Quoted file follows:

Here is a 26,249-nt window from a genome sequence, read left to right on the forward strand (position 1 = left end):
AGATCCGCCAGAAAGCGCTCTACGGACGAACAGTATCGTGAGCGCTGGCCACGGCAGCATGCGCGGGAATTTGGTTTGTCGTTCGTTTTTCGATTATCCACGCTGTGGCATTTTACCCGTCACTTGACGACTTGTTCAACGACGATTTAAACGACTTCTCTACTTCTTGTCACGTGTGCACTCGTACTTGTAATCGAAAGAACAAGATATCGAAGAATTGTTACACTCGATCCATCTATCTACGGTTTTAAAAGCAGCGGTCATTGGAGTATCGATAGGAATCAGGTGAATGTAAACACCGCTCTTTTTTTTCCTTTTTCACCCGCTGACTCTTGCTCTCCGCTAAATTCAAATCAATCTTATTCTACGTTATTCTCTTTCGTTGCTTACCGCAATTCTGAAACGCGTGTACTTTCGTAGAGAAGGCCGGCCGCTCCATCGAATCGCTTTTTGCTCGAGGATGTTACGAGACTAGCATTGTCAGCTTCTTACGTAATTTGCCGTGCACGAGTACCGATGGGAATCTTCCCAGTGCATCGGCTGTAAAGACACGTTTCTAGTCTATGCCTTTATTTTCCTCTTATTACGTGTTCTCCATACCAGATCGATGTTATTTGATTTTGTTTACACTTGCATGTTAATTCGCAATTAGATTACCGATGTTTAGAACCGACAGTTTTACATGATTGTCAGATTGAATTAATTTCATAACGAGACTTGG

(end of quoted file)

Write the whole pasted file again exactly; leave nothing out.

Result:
Here is a 26,249-nt window from a genome sequence, read left to right on the forward strand (position 1 = left end):
AGATCCGCCAGAAAGCGCTCTACGGACGAACAGTATCGTGAGCGCTGGCCACGGCAGCATGCGCGGGAATTTGGTTTGTCGTTCGTTTTTCGATTATCCACGCTGTGGCATTTTACCCGTCACTTGACGACTTGTTCAACGACGATTTAAACGACTTCTCTACTTCTTGTCACGTGTGCACTCGTACTTGTAATCGAAAGAACAAGATATCGAAGAATTGTTACACTCGATCCATCTATCTACGGTTTTAAAAGCAGCGGTCATTGGAGTATCGATAGGAATCAGGTGAATGTAAACACCGCTCTTTTTTTTCCTTTTTCACCCGCTGACTCTTGCTCTCCGCTAAATTCAAATCAATCTTATTCTACGTTATTCTCTTTCGTTGCTTACCGCAATTCTGAAACGCGTGTACTTTCGTAGAGAAGGCCGGCCGCTCCATCGAATCGCTTTTTGCTCGAGGATGTTACGAGACTAGCATTGTCAGCTTCTTACGTAATTTGCCGTGCACGAGTACCGATGGGAATCTTCCCAGTGCATCGGCTGTAAAGACACGTTTCTAGTCTATGCCTTTATTTTCCTCTTATTACGTGTTCTCCATACCAGATCGATGTTATTTGATTTTGTTTACACTTGCATGTTAATTCGCAATTAGATTACCGATGTTTAGAACCGACAGTTTTACATGATTGTCAGATTGAATTAATTTCATAACGAGACTTGG